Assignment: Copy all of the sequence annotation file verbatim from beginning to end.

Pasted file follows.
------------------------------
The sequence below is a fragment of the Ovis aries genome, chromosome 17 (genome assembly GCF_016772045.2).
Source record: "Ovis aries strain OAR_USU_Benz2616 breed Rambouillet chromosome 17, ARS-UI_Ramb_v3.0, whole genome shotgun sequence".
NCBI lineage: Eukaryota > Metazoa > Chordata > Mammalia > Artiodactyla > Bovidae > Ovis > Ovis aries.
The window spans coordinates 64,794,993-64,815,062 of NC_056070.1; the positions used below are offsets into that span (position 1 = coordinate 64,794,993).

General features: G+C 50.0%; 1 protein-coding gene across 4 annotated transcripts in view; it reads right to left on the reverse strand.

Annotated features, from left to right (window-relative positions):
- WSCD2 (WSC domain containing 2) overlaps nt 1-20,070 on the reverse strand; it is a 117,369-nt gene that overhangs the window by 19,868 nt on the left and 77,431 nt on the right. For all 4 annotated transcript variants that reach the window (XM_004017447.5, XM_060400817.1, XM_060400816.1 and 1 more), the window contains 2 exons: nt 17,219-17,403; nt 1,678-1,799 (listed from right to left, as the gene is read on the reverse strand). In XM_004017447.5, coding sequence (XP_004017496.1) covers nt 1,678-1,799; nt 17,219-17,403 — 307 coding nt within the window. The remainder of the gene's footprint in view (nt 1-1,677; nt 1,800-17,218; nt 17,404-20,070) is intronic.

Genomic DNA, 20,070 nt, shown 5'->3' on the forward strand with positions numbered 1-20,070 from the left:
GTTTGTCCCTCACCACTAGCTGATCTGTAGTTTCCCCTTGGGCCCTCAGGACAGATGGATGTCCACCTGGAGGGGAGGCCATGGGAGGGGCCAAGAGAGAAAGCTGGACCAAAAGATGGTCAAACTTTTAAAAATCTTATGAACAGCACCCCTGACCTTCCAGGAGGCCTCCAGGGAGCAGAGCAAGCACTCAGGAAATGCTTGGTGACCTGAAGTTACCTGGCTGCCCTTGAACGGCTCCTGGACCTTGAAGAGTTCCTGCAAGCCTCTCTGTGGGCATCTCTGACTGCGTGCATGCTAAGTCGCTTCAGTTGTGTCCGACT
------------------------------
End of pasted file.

The sequence below is a fragment of the Ovis aries genome, chromosome 17 (genome assembly GCF_016772045.2).
Source record: "Ovis aries strain OAR_USU_Benz2616 breed Rambouillet chromosome 17, ARS-UI_Ramb_v3.0, whole genome shotgun sequence".
NCBI lineage: Eukaryota > Metazoa > Chordata > Mammalia > Artiodactyla > Bovidae > Ovis > Ovis aries.
The window spans coordinates 64,794,993-64,815,062 of NC_056070.1; the positions used below are offsets into that span (position 1 = coordinate 64,794,993).

General features: G+C 50.0%; 1 protein-coding gene across 4 annotated transcripts in view; it reads right to left on the reverse strand.

Annotated features, from left to right (window-relative positions):
- WSCD2 (WSC domain containing 2) overlaps nt 1-20,070 on the reverse strand; it is a 117,369-nt gene that overhangs the window by 19,868 nt on the left and 77,431 nt on the right. For all 4 annotated transcript variants that reach the window (XM_004017447.5, XM_060400817.1, XM_060400816.1 and 1 more), the window contains 2 exons: nt 17,219-17,403; nt 1,678-1,799 (listed from right to left, as the gene is read on the reverse strand). In XM_004017447.5, coding sequence (XP_004017496.1) covers nt 1,678-1,799; nt 17,219-17,403 — 307 coding nt within the window. The remainder of the gene's footprint in view (nt 1-1,677; nt 1,800-17,218; nt 17,404-20,070) is intronic.

Genomic DNA, 20,070 nt, shown 5'->3' on the forward strand with positions numbered 1-20,070 from the left:
GTTTGTCCCTCACCACTAGCTGATCTGTAGTTTCCCCTTGGGCCCTCAGGACAGATGGATGTCCACCTGGAGGGGAGGCCATGGGAGGGGCCAAGAGAGAAAGCTGGACCAAAAGATGGTCAAACTTTTAAAAATCTTATGAACAGCACCCCTGACCTTCCAGGAGGCCTCCAGGGAGCAGAGCAAGCACTCAGGAAATGCTTGGTGACCTGAAGTTACCTGGCTGCCCTTGAACGGCTCCTGGACCTTGAAGAGTTCCTGCAAGCCTCTCTGTGGGCATCTCTGACTGCGTGCATGCTAAGTCGCTTCAGTTGTGTCCGACT